Your garden needs the right soil if it is going to be successful. Clay and compacted soils will drown out your plants or make it hard for them to grow. Sandy soils won’t provide the nutrients your plants need to grow. You need a soil that is rich in nutrients and that will retain water enough to keep your plants happy but won’t hold on to it so much that it drowns them.
No matter what your natural soil is like, one of the best ways to get the soil you need is to add compost to it. You can easily make your own compost using kitchen scraps and yard waste. Not only is making your own compost preferable since you can control what goes into it (thereby reducing harmful chemicals), but it also helps you to save money and to reduce waste. Here are a few top tips for successful composting:
1. Start with the Right Bin
You can make a compost bin out of just about anything – an old trash can, a mesh cage, a pile of pallets. You can even make a compost pile in the open air with no bin. However, these methods can leave your compost vulnerable to pests or to outside elements that could throw off the balance required to make compost.
To get great compost in the shortest amount of time possible, you need the right bin. It should be completely enclosed on all sides and the top, with the bottom open so that the compost materials are resting directly on the ground. This will help to keep things out that don’t need to be in your compost and it will help to keep the bin the right temperature for making compost.
2. Get the Right Mix of Greens and Browns
Your compost comes together through the work of worms, bacteria and a delicate mix of chemical interactions. To make sure you get a good compost and to get it quickly, you need to put the right mix of “greens” and “browns” in the pile.
“Greens” include all plant-based kitchen waste (fruits, vegetables, grains), yard clippings, the old plants from your garden, and weeds. “Browns” include dead leaves, small twigs, wood chips, sawdust, cardboard, and newspaper. Your pile should be two parts greens and one part browns. If this mixture is thrown off, your compost will take much longer to form or may never form at all.
3. Keep Out the Wrong Items
Many people put items in their compost bin that they shouldn’t. Manure is the most common example. While cow manure is great for your compost, the manure from household pets is not. Manure from dogs and cats could introduce harmful bacteria into your compost that could make you and your family sick.
Other items to keep out of your compost include any kind of meats or dairy, bones, diseased materials and materials that contain harmful chemicals. Some of these items will attract unwanted pests, some will disturb the balance of your compost, and some will increase your risk of becoming ill.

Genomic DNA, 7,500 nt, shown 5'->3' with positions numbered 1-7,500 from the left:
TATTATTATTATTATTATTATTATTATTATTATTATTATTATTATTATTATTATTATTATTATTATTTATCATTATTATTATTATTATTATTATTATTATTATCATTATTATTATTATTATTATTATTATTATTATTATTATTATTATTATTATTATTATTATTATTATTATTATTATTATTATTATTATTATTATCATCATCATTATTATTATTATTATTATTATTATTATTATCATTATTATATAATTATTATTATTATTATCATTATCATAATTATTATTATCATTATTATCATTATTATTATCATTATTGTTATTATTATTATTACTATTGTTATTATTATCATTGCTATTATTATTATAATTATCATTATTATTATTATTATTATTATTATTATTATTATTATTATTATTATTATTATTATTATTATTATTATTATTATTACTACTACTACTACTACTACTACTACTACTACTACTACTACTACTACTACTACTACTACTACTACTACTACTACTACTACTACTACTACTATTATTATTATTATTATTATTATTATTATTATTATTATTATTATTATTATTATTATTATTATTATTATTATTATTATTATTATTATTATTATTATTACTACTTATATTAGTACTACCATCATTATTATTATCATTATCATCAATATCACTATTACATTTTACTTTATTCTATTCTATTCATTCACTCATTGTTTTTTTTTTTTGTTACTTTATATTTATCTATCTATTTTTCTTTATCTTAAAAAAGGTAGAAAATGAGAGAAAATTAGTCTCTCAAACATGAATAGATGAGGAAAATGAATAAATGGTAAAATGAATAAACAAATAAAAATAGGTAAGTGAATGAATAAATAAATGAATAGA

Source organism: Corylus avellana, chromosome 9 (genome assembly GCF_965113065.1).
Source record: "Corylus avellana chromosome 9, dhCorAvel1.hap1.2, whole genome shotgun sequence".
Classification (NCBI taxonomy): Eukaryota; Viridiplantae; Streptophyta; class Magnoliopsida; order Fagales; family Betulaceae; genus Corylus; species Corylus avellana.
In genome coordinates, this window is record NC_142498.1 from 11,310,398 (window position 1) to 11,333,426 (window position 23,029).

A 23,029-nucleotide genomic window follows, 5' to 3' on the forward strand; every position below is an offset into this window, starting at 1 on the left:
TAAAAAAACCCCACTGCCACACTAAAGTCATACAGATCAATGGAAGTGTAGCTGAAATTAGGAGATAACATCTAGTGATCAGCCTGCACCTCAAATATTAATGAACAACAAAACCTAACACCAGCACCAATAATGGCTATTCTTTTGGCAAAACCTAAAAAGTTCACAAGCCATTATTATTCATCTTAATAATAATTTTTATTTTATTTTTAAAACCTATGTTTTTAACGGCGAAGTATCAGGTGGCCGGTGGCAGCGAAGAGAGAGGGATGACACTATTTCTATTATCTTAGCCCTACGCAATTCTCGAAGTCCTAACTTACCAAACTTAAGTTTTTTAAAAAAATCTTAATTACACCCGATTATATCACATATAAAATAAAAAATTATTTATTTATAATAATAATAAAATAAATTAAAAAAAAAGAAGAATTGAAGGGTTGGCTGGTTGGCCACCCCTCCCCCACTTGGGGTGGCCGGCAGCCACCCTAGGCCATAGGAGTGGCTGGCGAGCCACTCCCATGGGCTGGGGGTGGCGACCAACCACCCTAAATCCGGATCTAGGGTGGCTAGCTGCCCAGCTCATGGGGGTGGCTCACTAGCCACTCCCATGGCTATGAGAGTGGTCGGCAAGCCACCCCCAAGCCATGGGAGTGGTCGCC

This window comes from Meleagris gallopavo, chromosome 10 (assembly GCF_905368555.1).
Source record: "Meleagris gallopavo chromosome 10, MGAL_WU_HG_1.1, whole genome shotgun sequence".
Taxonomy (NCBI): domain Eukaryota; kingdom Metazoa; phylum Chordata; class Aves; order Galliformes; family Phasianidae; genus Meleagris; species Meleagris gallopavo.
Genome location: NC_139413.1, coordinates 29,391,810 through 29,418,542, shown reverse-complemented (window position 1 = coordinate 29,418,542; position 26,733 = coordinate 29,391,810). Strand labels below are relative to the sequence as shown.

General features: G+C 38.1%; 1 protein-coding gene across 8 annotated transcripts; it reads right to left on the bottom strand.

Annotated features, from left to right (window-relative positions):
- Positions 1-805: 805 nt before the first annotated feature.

4. Make Sure to Water It and Turn It
If you just leave your compost pile to sit with the right ingredients, it will do its work on its own – it just may take a long time. You can help the process along by watering and turning your compost pile. Both help to activate the process and move it along quicker. About once a week, you should open the lid of your compost bin, spray it with water, and use a pitchfork to turn the ingredients.
5. Make Sure It Gets Hot Enough
The bacteria in your compost need to live at around 90 degrees Fahrenheit to do their work. While you don’t need to get into your bin with a thermometer, you do need to make sure the conditions are right to maintain these temperatures. That includes keeping your compost bin enclosed, with a lid always fastened, and making sure it stays watered once a week to keep it activated.
While it may seem like there’s a lot involved with composting, it’s actually a really easy process: Dump your waste in the bin, and turn and water it once a week. If you make sure you follow all these steps, you’ll have a dark, rich, healthy compost in a couple of months that you can put in your garden or on your lawn for strong and healthy plants.
Composting – Why Would I?
Composting – isn’t it time-consuming, smelly and messy?
Is it even legal to have a decomposing heap in my yard?
How do I know what to include?
Doesn’t a pile of kitchen scraps make a great feast for mice, rats, and raccoons?
Does compost really work as well as the fertilizers I can buy?
Isn’t it all just a hassle?
These are all questions that a beginning composter likely asks. Many of them are simply false perceptions. Composting does not have to be messy and smelly if it’s set up properly. And rich black compost – the fruit of your labor – is one of the best ways to add rich nutrients to your soil.
Here are my top personal reasons for composting. I believe that long before you reach number 10 on the list, you’ll be convinced to set up your own compost station.